Wasimbhai asked whether I would be game, and I agreed. Of course, he cautioned the entire team would be relying on me and, so... Main ghabraya nahin, instead I got excited. All along, I would be studying batsmen, now, I had the chance to do some batting myself.

On whether that helped cement his place in the XI

(Interrupting) But that wasn’t at the back of my mind... I just wanted to do something for Pakistan. As for playing regularly, only performers make it. Aur kisi ke liye jagan nahin banti. Yesterday is history; it’s the today which counts. Aap ko kal chance milta hai ya hahin, woh aaj pe depend karega.

On the position he prefers in the line-up

(Laughs) Anywhere... Only, send me jab match phasa hua ho. It’s then a challenge and maaza aata hai.

On whether he himself puts in a greater effort in any one department

Nowadays, it’s the same... On the eve of a match, while mentally preparing, I devote as much time to bowling as I do to batting... Incidentally, I don’t like interacting with fans and/or friends on the eve of a game. It can distract, and that’s the last thing I would like.

On the allrounders he admires

Wasimbhai, obviously, and Jacques Kallis. Wasimbhai is an exceptional matchwinner, while Kallis’ confidence is remarkable. He knows he can do it.

On what has he learnt most in his short career

As a professional, you should never give up. Challenges should be met — that, you could say, is my motto.

On being a fitness buff

Main gym work jyada karta hoon... Besides keeping me fit, that helps me relax. A game or two of badminton, as well... Then, Kishoresaab and Rafisaab ke purane gaane hain. I can spend hours listening to them.

Finally, whether having levied that ball-tampering charge against Sachin Tendulkar (in Adelaide), he is prepared for barracking whenever next he plays in India

(Grins) Firstly, I only asked umpire Darrell Hair to check the ball, I never made any allegation... It got twisted, badly misinterpreted... Doosri baat, India vs Pakistan matches mein gaali to khana hi parta hain. Part of the game, isn’t it?    

Calcutta, March 30 
The ICC has chosen 24 ‘ambassadors’ who will assist the game’s world body in its development programmes.

ICC president Jagmohan Dalmiya today announced the list which includes 23 former cricketers and former umpire Dickie Bird.

Sunil Gavaskar, Bishen Singh Bedi, Kapil Dev and Ravi Shastri are the Indians in the galaxy of former international stars.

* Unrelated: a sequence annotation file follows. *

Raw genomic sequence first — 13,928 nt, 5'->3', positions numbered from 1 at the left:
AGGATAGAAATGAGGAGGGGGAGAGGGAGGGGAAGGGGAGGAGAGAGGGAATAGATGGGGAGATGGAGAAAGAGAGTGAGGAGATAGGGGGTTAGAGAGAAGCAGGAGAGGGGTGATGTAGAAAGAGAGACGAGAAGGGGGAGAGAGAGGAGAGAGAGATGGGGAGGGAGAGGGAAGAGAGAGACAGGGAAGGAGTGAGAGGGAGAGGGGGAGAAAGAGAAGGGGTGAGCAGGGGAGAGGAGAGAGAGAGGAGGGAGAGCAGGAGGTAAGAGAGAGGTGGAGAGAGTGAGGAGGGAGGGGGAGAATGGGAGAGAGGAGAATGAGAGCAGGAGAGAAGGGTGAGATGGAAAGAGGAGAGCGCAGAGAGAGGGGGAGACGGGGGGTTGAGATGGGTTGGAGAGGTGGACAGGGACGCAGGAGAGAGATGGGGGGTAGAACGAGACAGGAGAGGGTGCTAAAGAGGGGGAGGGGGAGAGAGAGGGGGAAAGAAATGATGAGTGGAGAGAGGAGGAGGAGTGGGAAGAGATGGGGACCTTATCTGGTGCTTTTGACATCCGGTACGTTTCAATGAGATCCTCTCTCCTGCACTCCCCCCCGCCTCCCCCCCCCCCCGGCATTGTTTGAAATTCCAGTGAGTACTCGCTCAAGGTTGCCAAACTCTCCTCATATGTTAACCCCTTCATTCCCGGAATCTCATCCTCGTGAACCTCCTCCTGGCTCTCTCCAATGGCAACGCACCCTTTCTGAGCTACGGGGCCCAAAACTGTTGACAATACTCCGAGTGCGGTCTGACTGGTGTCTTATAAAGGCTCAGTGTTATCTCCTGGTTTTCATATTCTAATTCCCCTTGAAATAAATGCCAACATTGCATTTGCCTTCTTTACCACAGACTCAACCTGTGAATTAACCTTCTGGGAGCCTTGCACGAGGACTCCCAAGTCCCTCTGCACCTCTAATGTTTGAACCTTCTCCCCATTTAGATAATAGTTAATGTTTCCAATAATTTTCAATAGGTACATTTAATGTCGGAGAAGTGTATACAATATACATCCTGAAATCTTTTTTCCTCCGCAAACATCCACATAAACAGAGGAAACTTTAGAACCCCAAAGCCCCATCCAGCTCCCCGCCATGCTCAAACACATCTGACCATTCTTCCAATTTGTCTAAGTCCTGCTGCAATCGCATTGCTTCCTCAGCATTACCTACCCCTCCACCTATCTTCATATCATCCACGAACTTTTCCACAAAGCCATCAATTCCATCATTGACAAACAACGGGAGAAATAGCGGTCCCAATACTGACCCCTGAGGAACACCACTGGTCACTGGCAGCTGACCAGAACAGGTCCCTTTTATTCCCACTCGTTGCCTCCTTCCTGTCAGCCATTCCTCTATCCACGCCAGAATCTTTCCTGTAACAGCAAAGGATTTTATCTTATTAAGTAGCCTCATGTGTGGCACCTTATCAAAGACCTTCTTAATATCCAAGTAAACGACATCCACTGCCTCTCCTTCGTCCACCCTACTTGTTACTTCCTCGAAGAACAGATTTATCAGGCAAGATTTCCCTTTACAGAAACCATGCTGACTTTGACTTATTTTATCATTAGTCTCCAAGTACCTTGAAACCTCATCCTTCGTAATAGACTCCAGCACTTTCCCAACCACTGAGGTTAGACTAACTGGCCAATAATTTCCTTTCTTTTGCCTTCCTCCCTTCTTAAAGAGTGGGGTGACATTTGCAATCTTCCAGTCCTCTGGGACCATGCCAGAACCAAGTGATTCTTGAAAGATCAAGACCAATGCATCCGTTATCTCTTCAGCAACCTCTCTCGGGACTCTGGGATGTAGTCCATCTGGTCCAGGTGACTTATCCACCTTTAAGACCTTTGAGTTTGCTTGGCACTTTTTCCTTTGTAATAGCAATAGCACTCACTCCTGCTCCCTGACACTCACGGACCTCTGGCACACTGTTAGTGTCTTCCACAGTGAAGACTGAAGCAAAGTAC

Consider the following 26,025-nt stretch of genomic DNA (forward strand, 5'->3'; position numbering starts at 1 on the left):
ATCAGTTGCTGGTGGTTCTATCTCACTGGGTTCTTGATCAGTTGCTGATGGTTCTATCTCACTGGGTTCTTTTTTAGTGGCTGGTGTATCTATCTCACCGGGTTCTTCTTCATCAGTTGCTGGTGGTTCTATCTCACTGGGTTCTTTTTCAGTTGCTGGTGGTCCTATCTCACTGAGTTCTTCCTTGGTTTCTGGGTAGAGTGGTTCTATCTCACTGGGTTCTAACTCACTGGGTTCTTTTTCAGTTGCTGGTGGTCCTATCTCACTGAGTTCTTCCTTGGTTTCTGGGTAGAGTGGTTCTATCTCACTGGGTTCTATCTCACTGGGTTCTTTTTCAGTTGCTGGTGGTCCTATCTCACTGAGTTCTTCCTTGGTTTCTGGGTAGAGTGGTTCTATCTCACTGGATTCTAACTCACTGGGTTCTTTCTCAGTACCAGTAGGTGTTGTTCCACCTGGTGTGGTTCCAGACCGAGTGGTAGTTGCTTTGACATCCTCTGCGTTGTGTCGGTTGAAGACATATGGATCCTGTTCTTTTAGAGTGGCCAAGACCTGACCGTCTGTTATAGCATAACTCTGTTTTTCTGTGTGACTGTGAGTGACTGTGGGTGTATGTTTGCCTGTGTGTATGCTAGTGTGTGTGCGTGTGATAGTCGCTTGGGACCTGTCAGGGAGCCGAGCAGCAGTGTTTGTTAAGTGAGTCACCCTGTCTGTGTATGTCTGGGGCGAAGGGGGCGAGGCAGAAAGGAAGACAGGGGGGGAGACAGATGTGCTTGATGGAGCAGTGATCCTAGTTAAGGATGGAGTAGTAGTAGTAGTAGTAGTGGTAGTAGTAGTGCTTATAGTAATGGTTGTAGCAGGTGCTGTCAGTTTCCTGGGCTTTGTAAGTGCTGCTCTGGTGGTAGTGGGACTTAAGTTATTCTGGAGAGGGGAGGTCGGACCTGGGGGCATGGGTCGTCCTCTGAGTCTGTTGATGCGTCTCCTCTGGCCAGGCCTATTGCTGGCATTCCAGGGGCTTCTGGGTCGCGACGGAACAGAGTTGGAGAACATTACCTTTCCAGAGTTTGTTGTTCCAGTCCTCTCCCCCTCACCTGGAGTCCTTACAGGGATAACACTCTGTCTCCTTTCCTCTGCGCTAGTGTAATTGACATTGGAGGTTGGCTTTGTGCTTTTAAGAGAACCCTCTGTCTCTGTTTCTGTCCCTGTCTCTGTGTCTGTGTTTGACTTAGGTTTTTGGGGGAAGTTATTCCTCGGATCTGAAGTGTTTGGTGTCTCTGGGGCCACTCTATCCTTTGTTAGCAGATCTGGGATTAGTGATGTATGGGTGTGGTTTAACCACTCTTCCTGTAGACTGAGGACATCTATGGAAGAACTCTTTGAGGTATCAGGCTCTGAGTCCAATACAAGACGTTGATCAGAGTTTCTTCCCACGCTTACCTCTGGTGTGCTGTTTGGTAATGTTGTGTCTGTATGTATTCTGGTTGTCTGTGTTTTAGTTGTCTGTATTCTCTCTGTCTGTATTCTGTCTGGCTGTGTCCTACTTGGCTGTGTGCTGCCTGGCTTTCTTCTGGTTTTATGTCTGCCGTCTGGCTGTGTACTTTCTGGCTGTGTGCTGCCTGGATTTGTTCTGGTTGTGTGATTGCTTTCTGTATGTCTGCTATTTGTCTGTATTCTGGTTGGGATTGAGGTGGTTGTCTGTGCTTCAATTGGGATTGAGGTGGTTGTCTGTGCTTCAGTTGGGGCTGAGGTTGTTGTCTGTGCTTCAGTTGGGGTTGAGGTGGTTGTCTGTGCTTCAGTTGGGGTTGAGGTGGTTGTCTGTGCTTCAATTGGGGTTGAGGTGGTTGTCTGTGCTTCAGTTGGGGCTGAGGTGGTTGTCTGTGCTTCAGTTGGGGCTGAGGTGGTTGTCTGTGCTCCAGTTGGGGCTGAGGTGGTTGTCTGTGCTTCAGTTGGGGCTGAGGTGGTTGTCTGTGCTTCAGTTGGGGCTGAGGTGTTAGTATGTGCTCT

Dalmiya said the ambassadors will mainly visit associate member countries and suggest measures of improvement.

They will not be directly involved in coaching and their prime job will be to advise on the infrastructure and help spread awareness.

This, the ICC president added, will be an honorary job. The appointments, as of now, will be till April, 2001, though they may be renewed. Dalmiya also said that the United Nations and its agencies have joined hands with the ICC and flags of both will be put up during the Cricket Week, to be observed in Bangladesh from Sunday.

A Rest of the World XI will meet the Asia XI in a day-night one-dayer in Dhaka on April 8 as part of the Cricket Week.

Dalmiya said his meeting with Kerry Packer yesterday was not just a “courtesy call” and there were “positive” outcomes but refused to elaborate.    

Sharjah, March 30 
As chairman of the Pakistan Cricket Board (PCB), Lt General Tauqir Zia has begun its streamlining. Now, he intends doing the same at the Asian Cricket Council (ACC), of which he is president (till 2001).

“Accounts haven’t been audited, there’s a dispute with Coca-Cola (sponsors of the inaugural Asian Test Championship)... Money which ought to have remained in the UAE has been transferred out... Some Boards have seen turmoil... We do need to be professional,” he pointed out, while interacting with the Media.

The mess, it appears, is all Sri Lanka’s doing — after all, the presidency rested with the Lankans till last August. Of course, problems within the Lankan Board contributed to the mess.

To eliminate this, Lt General Zia accepted a suggestion from The Telegraph that the ACC consider establishing a permanent Secretariat, possibly in Sharjah itself. In any case, as the ACC’s funds will be back in the UAE (respecting a decision taken way back in 1983-84), it would make sense having the Secretariat in the Emirates as well.